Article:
A NYU journalism student has written an “embedded report” about Quarter lifers / GenY’s outlook on journalism and online media for the PBS Mediashift blog.
In the online journalism class that I teach, I find the exact same results as Alana at NYU. Turns out most of this demographic that media and marketers think are totally saturated in online engagement — just aren’t. In fact, I made the same point back in July 2007.
Every semester, I introduce members of this “online” generation to things that you (as an assumed engaged online user) think are basic knowledge. Flickr. Digg. Twitter. They’ve never heard of them. Most of them are on Facebook and watch (not upload) video on YouTube, but that’s about it.
As companies develop marketing plans or the media develops media strategies, it needs to be remembered that most people (not just this demo) are NOT actively participating in online activities. Building the entire campaign and platform to focus on online users will make you lose in the short term. You need to be online, but you can’t expect it to pull all the weight at this point in time. Online growth is phenomenal, but we’re not ready to throw away other parts of the mix for younger demographics. And it goes the other way, too. I know of many marketers making the opposite mistake and just focusing online to younger demographics, when older demos (especially boomers) are going online and participating.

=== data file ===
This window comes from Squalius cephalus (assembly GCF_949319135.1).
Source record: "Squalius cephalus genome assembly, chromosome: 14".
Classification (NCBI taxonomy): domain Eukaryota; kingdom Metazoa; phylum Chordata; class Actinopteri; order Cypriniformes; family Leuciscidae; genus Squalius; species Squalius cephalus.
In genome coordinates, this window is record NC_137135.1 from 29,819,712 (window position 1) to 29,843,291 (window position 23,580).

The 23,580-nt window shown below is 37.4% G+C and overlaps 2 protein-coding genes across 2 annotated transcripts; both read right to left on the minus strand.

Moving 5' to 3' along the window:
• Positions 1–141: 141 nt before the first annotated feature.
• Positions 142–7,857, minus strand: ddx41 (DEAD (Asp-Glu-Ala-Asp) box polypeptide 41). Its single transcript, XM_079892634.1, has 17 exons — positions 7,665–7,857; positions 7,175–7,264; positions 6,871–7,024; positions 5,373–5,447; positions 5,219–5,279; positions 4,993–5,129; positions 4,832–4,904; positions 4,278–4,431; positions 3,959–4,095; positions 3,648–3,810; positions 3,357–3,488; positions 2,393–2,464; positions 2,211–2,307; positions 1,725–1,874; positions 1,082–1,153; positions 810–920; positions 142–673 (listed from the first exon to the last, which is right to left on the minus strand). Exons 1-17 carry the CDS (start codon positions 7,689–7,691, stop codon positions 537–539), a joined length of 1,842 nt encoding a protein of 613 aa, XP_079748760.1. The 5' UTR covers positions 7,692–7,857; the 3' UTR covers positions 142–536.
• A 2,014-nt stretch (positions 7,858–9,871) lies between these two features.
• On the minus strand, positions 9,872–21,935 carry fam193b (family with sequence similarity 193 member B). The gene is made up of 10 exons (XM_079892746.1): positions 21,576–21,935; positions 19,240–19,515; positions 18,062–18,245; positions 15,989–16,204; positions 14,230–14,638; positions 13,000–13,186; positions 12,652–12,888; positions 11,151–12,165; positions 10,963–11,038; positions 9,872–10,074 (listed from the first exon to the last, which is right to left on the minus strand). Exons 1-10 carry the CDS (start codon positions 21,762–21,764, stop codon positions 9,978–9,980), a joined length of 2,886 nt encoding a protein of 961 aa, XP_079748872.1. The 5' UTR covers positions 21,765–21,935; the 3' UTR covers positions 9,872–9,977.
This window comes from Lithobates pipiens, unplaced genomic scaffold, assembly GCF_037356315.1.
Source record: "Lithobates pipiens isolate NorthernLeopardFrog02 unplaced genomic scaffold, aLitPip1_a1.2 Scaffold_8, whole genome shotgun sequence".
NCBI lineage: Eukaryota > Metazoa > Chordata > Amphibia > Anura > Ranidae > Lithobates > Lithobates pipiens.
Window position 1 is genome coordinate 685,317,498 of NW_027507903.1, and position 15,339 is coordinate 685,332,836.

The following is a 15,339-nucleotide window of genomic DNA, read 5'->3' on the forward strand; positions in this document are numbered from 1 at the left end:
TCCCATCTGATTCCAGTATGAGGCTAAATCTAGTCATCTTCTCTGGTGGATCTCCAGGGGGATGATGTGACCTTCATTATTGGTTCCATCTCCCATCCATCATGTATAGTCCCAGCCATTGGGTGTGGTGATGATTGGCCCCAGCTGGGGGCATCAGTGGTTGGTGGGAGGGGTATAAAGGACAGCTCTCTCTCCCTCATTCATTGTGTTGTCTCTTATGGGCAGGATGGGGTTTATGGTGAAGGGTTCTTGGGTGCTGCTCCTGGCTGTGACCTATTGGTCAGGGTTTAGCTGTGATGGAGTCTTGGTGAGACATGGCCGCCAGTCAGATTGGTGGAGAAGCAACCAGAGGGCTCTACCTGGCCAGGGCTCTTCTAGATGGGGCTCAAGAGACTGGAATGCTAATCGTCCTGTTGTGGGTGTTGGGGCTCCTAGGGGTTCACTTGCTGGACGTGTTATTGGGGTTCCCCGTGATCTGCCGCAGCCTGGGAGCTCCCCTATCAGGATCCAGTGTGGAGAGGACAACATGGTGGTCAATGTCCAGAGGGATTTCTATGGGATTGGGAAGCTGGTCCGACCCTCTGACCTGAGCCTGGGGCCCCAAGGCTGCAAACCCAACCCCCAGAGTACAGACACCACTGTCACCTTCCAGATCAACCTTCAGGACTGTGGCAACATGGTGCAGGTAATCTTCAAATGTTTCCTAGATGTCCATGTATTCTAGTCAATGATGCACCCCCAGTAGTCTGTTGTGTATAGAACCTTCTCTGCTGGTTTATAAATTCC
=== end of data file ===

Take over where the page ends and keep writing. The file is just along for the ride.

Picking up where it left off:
When I do posts like this, the online community thinks it’s heresy and I usually get a few disbelieving comments/emails. But YOU are online and if you’re reading a blog like this one, then it’s likely that your worldview is skewed. I’ve made the challenge before….
Get your head out of Dungeons & Dragons a/k/a Second Life and get out in the real world to start promoting this thing that you’re so passionate about. And I don’t mean at a conference full of tech people. Go to a local Chamber meeting, find a small business person, and ask them if they’re using blogs to talk to their customers. When you’re checking out at the grocery, ask the mother behind you if she reads Dooce. Ask a marketing director if she checks a blog search engine for mentions of the company.
You may be surprised at how out-of-touch you are by being so in-touch. If you’re wondering what other journalism students think about Alana’s embed, I’ve assigned my students to react to her post on thier blogs by next Monday.